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Pork Roast

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A friend was complaining that she can't get a chop to cook right and I mentioned the lack of fat. She ,mentioned her Mom made the best Pork roast that melted in her mouth.

We found a pork shoulder with the skin still on it. I've made these before, but want to be able to give her a kick-butt way to do this. Any suggestions?

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  1. Can't someone offer any suggestions?

    1. I always brine pork chops for a few hours before cooking and they turn out very moist and tender. You could do the same with a pork roast.

      1 Reply
      1. re: Divamac

        If you plan on actually eating the skin (which they do in Europe) do not brine!!!! `you want it crispy. store with plenty of air circulation. if you can't, then salt and dab to draw out some of the moisture. definately score in 1-inch or so increments.

        If you don't plan on eating the skin, do make sure to let the roast come fully to room temperatures before roasting it. Otherwise, the outside will get dry before the inside has the chance to cook. and let rest 10 mins after its out

        I find with this sort of pork I don't need it covered at any point in the cooking process. the fat plus skin does the job.

      2. I am not sure of your question. A pork chop is not the same as a roast. I recall that Cook's Illustrated, maybe a year ago, ran a cook/taste test of cooking good moist chops.

        Yes, when pork went to the other "white meat", like beef, when the fat was bred out so was alot of taste. If you have a Asian store you can buy meat in, for sure buy your meat there!

        And I have found at a few stores, SMALL, pork shoulders, skin on, 5 lbs and under. Wonderful.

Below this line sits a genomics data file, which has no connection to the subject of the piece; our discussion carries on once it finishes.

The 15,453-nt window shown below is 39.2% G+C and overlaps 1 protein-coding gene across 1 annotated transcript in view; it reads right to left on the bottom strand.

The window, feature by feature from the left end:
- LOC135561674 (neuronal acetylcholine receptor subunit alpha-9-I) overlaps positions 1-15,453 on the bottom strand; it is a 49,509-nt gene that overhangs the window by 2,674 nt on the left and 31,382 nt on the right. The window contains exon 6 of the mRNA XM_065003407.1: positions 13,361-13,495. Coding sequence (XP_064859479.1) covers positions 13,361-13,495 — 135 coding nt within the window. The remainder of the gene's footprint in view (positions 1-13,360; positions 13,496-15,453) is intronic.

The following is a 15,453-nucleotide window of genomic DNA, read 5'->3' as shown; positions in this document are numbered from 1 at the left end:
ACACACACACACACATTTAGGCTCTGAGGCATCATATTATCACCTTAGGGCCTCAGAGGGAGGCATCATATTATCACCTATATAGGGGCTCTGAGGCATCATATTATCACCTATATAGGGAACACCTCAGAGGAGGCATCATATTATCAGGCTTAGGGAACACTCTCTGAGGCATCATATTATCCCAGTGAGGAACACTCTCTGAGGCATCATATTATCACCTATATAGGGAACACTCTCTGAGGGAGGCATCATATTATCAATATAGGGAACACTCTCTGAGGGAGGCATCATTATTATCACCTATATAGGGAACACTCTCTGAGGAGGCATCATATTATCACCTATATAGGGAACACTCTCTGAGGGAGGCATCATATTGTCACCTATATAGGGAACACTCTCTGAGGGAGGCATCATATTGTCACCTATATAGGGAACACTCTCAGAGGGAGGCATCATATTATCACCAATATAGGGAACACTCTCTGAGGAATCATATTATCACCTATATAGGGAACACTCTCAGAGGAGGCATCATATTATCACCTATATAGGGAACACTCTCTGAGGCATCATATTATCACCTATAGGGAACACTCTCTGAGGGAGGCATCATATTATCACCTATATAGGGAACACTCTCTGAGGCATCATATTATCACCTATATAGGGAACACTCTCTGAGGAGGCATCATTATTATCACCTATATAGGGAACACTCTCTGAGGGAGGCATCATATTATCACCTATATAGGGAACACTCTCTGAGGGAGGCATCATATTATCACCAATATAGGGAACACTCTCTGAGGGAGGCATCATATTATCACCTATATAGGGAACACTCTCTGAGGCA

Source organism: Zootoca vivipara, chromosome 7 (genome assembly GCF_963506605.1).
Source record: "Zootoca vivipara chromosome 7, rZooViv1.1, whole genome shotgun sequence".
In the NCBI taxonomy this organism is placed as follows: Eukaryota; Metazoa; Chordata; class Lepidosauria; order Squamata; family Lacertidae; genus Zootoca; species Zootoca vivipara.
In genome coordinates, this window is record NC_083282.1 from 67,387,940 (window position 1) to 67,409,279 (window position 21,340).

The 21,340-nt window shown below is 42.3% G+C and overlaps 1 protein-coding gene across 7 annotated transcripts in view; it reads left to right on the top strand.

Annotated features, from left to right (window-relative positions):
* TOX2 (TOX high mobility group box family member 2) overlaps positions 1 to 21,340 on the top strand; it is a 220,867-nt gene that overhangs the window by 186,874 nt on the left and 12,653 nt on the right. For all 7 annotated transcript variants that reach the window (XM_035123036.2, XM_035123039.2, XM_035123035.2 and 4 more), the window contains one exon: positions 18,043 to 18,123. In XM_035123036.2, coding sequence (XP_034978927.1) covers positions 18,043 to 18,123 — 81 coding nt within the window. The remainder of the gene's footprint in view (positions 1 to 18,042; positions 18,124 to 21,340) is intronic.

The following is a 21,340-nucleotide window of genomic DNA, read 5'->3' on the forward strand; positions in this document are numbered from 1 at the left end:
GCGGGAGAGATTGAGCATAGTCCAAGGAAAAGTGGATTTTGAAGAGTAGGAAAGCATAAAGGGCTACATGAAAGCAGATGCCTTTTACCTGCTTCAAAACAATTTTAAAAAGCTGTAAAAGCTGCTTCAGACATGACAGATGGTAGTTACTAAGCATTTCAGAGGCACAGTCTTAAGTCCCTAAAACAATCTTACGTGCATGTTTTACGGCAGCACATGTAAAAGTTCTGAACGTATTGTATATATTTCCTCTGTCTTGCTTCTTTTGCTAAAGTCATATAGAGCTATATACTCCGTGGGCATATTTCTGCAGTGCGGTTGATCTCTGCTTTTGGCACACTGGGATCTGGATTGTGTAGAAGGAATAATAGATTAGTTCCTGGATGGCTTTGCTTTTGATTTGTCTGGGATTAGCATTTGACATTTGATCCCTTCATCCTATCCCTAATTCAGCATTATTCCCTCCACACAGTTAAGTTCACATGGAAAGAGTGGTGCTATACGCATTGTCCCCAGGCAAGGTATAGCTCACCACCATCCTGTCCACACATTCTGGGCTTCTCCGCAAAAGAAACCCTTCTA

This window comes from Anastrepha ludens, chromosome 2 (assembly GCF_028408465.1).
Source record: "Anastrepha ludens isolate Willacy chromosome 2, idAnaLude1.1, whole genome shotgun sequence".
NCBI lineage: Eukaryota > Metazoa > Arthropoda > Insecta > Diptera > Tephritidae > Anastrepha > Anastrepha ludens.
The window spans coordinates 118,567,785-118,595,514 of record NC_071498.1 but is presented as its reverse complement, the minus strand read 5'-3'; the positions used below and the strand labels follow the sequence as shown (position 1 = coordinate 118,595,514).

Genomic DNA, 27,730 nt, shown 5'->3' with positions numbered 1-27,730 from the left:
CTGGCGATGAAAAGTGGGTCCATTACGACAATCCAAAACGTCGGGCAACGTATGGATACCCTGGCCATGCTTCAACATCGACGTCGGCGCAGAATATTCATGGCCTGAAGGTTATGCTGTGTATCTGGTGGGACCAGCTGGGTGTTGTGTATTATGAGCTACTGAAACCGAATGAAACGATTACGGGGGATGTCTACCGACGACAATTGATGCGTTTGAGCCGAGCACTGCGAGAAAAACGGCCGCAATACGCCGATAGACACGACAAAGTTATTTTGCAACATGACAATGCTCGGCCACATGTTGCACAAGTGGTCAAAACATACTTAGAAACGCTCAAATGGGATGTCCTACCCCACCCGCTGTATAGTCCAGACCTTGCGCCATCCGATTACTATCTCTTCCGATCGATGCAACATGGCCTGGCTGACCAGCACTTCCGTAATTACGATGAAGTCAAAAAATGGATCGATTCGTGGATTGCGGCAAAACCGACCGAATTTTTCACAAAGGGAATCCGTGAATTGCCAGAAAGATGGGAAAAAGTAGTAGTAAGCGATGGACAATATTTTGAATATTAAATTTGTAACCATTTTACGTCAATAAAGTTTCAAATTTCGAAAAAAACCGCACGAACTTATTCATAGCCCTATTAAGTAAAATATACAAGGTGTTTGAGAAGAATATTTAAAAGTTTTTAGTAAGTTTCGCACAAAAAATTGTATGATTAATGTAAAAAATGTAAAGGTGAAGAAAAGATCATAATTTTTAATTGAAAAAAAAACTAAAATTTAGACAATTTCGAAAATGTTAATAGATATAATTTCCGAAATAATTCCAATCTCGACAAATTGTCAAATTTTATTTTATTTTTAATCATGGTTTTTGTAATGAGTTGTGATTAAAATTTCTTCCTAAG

My pork shoulder roast, is room temp, dried after a good rinse. I half or quarter quite a few cloves of garlic, then after making deep slits into the roast, shove a piece of garlic in. I have used a chopstick to poke it as deep as I could. I am generous with my garlic.

        Then I do give some slashes to the skin, give a light olive oil massage to the roast, crack pepper and coarse salt over all. Into a hot oven to seal up that baby, then a Slow long low roast.

        7 Replies
        1. re: Quine

          Quine,
          That is the info I was looking for! What temps do you suggest?

          1. re: nosey

            I start high 400-425 degrees and then lower it to 325 to finish. Depending on size and skin, the high stage is about 20 minutes, then finish to temp. Don't forget the resting time before carving either.

          2. re: Quine

            Interestingly, I just received this issue of Cooks Illustrated in the mail. I checked for a date and there is none! Does this mean that it is not a magazine, as I had thought, but a series of pamphlets?

            They make several points about cooking pork chops. First, you need bone-in chops, then they should be placed in a cold pan and cooked over low heat. If you need them browned, it will be necessary to sugar them.

            With regard to pork shoulder, Cooks recommends long, slow cooking. It is often used to make pulled pork.

            1. re: JohnnyT

              We only buy bone in pork chops, thick. We season with Kosher salt, freshly ground Tellicherry pepper, cayenne, sometimes a squirt of lemon or lime juice.... them cook them on an indoor grill pan, medium hot, not oiled.... sear on one side then flip and sear on the other. Turn down flame to med, low and finish till cooked through about med. rare. They always finish nice and juicy, and need no sauce or gravy.

              1. re: JohnnyT

                No -- it is a magazine. I think you got the "charter issue" that they did before they started publishing regularly. I think they still use it as a sample to promote subscriptions. They do the same with their new spin-off Cooks Country.

                1. re: JohnnyT